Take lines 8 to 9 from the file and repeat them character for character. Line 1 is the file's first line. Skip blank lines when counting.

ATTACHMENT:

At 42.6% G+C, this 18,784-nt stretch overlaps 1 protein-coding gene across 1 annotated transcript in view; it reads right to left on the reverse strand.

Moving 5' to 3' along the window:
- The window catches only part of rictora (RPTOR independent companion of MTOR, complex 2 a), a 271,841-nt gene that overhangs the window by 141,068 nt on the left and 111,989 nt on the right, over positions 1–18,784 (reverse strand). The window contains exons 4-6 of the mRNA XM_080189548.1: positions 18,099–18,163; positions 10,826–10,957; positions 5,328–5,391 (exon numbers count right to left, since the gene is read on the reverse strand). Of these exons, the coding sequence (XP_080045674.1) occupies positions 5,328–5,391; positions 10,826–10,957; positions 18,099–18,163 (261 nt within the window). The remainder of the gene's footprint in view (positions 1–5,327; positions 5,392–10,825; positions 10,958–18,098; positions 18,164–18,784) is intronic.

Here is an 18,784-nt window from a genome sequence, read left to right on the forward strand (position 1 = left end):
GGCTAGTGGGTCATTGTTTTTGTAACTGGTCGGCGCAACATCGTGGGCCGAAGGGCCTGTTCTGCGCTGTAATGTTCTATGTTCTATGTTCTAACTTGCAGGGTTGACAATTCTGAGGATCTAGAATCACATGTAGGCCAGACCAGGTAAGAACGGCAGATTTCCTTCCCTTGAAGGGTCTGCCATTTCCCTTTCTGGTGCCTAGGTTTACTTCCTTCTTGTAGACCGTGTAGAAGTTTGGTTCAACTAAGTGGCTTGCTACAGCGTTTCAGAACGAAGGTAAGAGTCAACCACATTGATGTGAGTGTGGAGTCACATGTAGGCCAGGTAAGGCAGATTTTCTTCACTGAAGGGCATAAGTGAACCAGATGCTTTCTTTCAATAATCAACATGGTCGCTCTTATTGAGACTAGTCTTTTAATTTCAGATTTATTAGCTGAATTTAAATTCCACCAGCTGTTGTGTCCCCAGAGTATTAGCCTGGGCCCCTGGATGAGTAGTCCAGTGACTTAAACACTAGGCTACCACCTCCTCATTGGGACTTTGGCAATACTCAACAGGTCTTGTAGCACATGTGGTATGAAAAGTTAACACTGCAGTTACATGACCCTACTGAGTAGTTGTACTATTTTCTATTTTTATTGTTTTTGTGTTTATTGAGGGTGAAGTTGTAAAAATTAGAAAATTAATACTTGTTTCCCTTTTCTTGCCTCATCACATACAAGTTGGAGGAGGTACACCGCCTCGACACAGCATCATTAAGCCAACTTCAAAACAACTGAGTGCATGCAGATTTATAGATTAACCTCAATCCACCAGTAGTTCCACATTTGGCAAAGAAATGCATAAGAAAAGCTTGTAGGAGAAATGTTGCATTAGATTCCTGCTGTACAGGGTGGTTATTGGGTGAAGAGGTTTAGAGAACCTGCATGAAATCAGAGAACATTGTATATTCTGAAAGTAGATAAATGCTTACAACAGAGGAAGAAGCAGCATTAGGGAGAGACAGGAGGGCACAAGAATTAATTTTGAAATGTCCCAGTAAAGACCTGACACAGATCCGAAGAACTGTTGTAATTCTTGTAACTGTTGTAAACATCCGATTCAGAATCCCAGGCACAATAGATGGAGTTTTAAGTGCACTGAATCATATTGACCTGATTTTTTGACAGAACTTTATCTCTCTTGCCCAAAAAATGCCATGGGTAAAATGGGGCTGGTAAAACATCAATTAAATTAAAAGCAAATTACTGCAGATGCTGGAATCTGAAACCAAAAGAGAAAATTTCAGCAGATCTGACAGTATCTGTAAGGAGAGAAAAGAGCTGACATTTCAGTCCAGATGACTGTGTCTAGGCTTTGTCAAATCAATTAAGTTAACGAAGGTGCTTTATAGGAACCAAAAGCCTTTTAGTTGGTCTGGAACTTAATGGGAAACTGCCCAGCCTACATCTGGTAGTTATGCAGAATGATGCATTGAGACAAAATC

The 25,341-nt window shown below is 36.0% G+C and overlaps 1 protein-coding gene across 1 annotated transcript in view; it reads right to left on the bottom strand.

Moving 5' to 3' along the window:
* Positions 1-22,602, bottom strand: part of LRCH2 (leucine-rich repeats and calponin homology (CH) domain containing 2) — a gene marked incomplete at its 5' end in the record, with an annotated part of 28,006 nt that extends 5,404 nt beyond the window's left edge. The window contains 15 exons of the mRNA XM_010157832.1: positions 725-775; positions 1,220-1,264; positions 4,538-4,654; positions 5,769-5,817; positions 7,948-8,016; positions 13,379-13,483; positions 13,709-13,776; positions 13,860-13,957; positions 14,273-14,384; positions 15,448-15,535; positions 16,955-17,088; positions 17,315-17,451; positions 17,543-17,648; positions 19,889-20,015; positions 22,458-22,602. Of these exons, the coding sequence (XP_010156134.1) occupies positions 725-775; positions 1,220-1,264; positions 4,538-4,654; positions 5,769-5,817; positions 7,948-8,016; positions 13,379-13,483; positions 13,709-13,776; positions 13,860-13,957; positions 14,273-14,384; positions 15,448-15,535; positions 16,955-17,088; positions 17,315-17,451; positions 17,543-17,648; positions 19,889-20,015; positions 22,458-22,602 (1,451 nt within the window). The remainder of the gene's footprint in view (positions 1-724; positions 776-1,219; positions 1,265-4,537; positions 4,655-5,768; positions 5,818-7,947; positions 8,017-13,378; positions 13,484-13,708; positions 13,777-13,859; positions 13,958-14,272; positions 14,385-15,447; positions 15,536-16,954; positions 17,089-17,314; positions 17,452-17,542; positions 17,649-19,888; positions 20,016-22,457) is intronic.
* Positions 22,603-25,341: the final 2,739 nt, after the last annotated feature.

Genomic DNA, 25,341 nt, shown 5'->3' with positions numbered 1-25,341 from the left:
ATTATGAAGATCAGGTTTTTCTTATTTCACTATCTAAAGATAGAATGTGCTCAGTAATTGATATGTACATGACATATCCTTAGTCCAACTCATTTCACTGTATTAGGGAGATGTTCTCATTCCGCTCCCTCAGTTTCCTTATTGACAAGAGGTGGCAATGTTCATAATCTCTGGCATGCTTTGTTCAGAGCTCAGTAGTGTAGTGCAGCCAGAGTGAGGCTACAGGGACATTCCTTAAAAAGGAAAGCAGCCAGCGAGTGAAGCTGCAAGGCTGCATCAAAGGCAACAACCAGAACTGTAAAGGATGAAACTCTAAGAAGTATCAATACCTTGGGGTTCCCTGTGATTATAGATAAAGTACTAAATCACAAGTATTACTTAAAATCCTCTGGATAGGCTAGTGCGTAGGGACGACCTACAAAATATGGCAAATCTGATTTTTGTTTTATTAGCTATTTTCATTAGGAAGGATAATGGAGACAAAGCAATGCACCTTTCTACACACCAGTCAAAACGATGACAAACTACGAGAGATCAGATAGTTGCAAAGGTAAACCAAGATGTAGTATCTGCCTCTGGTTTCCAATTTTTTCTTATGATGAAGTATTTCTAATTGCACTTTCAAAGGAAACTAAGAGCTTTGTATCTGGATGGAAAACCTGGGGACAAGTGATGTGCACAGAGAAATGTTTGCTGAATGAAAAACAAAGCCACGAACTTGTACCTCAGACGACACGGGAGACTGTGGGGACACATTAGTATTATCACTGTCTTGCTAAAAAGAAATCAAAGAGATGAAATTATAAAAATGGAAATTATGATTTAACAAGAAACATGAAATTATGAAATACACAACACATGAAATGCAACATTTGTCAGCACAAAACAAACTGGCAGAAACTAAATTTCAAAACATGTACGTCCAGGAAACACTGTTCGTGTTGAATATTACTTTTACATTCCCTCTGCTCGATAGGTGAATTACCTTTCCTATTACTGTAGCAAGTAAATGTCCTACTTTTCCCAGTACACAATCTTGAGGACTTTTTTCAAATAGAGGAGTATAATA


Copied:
* Positions 1-22,602, bottom strand: part of LRCH2 (leucine-rich repeats and calponin homology (CH) domain containing 2) — a gene marked incomplete at its 5' end in the record, with an annotated part of 28,006 nt that extends 5,404 nt beyond the window's left edge. The window contains 15 exons of the mRNA XM_010157832.1: positions 725-775; positions 1,220-1,264; positions 4,538-4,654; positions 5,769-5,817; positions 7,948-8,016; positions 13,379-13,483; positions 13,709-13,776; positions 13,860-13,957; positions 14,273-14,384; positions 15,448-15,535; positions 16,955-17,088; positions 17,315-17,451; positions 17,543-17,648; positions 19,889-20,015; positions 22,458-22,602. Of these exons, the coding sequence (XP_010156134.1) occupies positions 725-775; positions 1,220-1,264; positions 4,538-4,654; positions 5,769-5,817; positions 7,948-8,016; positions 13,379-13,483; positions 13,709-13,776; positions 13,860-13,957; positions 14,273-14,384; positions 15,448-15,535; positions 16,955-17,088; positions 17,315-17,451; positions 17,543-17,648; positions 19,889-20,015; positions 22,458-22,602 (1,451 nt within the window). The remainder of the gene's footprint in view (positions 1-724; positions 776-1,219; positions 1,265-4,537; positions 4,655-5,768; positions 5,818-7,947; positions 8,017-13,378; positions 13,484-13,708; positions 13,777-13,859; positions 13,958-14,272; positions 14,385-15,447; positions 15,536-16,954; positions 17,089-17,314; positions 17,452-17,542; positions 17,649-19,888; positions 20,016-22,457) is intronic.
* Positions 22,603-25,341: the final 2,739 nt, after the last annotated feature.